Four years later, I am in the basement flat of a hotel in Newington; come to think of it I can only have been quarter of a mile from the pub where lovely Tony tempted me with the nicotine apple. I am with a group of former pupils, one of whose parents owns the hotel. We are drinking a bit and they are all smoking. One of them expresses a desire to take a picture of me with a cigarette in my mouth, and I allow that, taking a drag or two as I do so. Then I smoke, off and on, for a further 23 years, not necessarily all the time, and not necessarily many in any one day, but let’s say, conservatively, 75,000 cigarettes.
75,000. Then it’s 2016, and I have cause to have a medical – I am the Principal of Heriot’s and the school doctor gives me a diamond level examination. She is, by coincidence, an old friend whom I took on a school trip (different school) in 1987; so when she tells me off, she really goes for it. My chest has always been a bit rubbish; even smoking four cigarettes a day (the half lie I have told her, four being my daily limit, almost always exceeded) condemns me to emphysema, CPD and all other chronic chest ailments, not to mention the increased risk of stroke, heart disease and cancer. I am taken with her passion, and promise to stop. But not today, Lord.
However, a few days later, Mr F and I attend a wedding. It is a lovely wedding, a tea party in a tent; we have an excellent time but we are not warm and the next day both have colds, which turn into chest infections. Mr F’s goes away, but mine does not. I am not just quite so stupid or selfish to smoke when I can’t breathe, and I made it a rule, back then, to suffer a week of not smoking before I sought medical advice for anything to do with my chest. And this time, this time, miraculously, I simply don’t start again, with the doctor’s voice in my ear. Thank you, Allison. And no cigarette has touched my lips since September 16th 2016. It will be five years soon. This abstinence, plus, of course, retirement, and a warning about blood sugar, makes me likely fitter now than for twenty years. I realise the danger that these will be famous last words.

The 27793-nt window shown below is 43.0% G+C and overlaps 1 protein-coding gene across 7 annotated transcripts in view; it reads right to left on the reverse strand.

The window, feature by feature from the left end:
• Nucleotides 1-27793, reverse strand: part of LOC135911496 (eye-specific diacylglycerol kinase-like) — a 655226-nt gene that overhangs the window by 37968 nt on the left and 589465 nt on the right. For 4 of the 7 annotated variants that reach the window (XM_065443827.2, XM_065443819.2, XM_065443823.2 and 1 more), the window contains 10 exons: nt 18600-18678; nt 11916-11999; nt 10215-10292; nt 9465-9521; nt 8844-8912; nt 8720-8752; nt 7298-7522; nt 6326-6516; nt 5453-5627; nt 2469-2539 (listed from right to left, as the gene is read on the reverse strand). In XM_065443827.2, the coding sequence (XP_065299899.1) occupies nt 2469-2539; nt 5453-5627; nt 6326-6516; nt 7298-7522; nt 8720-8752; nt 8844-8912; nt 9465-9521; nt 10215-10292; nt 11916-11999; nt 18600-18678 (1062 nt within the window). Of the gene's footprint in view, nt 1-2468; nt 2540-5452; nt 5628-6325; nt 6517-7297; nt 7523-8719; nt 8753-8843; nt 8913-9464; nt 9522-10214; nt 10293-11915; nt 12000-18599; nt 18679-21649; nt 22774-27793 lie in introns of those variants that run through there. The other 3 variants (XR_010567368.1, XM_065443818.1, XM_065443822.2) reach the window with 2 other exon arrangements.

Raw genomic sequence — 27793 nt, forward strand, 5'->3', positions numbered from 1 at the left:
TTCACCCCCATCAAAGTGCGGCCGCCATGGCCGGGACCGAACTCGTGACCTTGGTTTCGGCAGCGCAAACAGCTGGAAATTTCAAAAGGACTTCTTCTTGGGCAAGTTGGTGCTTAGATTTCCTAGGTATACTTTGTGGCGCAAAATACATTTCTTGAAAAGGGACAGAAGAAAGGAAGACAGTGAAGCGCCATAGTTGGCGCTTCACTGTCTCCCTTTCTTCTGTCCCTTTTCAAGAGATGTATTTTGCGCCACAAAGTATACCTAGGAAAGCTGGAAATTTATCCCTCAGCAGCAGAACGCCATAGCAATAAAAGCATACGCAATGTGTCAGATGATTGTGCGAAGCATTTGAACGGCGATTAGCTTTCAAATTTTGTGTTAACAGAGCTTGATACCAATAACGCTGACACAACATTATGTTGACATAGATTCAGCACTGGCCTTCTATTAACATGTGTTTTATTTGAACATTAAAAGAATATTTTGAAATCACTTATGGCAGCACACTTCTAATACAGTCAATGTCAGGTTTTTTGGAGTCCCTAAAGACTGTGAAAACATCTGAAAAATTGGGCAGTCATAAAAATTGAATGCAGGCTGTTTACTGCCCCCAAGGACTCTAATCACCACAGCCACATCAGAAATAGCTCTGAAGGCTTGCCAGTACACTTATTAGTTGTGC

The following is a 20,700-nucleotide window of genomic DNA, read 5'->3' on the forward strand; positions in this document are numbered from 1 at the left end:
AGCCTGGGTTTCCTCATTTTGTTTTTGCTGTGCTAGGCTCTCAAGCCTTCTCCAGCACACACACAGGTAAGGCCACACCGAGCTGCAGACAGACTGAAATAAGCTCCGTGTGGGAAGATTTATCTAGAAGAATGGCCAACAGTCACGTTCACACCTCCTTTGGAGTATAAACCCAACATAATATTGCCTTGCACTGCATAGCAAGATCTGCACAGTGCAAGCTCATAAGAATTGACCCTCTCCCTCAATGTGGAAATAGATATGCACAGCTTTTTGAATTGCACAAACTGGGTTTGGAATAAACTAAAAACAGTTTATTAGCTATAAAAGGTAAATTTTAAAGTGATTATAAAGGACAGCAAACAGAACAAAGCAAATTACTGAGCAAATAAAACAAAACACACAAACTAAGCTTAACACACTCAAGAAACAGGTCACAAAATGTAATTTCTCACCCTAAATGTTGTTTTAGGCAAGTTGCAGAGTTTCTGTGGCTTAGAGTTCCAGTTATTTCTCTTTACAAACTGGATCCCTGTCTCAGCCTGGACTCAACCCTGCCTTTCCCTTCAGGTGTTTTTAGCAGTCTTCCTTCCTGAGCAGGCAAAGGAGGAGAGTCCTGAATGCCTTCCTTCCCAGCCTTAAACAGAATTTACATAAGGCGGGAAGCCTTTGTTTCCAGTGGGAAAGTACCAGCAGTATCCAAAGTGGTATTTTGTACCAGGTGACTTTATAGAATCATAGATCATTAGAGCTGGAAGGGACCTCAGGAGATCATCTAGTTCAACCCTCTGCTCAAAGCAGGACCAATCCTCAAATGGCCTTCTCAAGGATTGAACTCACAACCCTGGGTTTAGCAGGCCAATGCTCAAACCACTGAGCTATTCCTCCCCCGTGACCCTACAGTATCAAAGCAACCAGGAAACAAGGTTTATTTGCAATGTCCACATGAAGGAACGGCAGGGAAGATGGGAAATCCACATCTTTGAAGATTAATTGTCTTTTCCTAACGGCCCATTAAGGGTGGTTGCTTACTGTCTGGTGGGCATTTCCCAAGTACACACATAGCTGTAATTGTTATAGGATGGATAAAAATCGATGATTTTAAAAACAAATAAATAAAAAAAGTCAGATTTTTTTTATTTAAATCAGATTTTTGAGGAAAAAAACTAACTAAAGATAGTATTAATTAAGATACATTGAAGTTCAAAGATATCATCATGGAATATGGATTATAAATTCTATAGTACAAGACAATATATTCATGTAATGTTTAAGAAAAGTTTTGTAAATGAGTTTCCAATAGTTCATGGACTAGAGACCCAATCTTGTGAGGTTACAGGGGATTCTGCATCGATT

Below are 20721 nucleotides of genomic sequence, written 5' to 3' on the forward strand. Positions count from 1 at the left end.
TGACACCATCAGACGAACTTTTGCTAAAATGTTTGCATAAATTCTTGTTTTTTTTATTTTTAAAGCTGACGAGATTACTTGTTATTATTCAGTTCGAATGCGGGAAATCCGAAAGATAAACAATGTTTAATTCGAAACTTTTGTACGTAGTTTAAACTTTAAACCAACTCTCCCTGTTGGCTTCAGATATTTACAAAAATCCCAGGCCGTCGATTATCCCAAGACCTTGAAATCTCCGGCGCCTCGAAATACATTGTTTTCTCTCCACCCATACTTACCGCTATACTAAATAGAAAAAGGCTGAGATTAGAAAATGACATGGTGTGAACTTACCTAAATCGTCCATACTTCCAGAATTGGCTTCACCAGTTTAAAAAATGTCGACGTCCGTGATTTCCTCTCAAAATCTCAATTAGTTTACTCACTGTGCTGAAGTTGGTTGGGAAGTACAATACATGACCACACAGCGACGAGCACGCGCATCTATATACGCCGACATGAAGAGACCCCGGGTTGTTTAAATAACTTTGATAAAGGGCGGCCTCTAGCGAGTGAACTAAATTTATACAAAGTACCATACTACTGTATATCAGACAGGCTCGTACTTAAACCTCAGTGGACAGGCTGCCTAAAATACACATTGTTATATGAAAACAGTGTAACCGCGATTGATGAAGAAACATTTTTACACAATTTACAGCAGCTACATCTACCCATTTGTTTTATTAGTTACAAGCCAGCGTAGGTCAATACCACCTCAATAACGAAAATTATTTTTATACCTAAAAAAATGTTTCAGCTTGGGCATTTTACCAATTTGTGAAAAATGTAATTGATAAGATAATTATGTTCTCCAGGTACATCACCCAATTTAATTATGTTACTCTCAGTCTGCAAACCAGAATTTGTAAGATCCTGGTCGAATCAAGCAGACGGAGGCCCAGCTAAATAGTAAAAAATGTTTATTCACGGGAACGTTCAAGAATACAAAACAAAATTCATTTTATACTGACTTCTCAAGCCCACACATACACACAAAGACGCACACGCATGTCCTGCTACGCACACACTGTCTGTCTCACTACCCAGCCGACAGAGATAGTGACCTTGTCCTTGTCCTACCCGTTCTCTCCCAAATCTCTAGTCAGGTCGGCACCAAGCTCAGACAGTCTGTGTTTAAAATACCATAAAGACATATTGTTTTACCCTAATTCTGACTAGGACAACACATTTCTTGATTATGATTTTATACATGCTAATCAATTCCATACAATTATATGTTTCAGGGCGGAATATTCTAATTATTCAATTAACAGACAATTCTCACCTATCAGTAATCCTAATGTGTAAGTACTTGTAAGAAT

On the day I retire, I speak to the Senior School. I tell them three things in leaving them, these precious, special, shiny boys and girls – to try to be yet kinder; to seek to do a job they love, as I have. But they don’t, I suspect, notice these two because I start by asking them never to smoke. Since this entails revealing that I have, in the fairly recent past, been a smoker, and been one for a long time, this is a bit of a sensation. I say to them that if there is a single person among them, who as a result of my asking them not to, doesn’t start smoking, I will, on the last day of my career, have done the most important thing in it. This is neat rhetoric, I think, but also true. Of course, most of them are far too clever to take up smoking anyway, but I like to think there’s maybe…one…for whom it made a difference.
I like the new New Zealand model, the object of which is to eliminate smoking entirely in that lovely country in thirty years. As from a certain date this year, it will be illegal for anyone under 18 to smoke. On the same date next year, the age will go up to 19 and so on. The Scottish Government has shown a real willingness to tackle our country’s terrible health issues (though drugs are another story) so maybe when we are independent – or possibly before – they could try that model. Smoking is a horrible, addictive thing and it should be stopped.
And because of this I miss it. I think that if I am ever given a terminal diagnosis, the first thing I will do is buy some fags. If I am hit by a bus, my last thought will be of Mr F, shortly after my second last, which will be that I could have continued smoking for all those years. This filthy, deadly habit is so engrained that I will, of course, always be an ex-smoker rather than a non-smoker. And, incidentally, I don’t blame anyone but myself and the tobacco companies.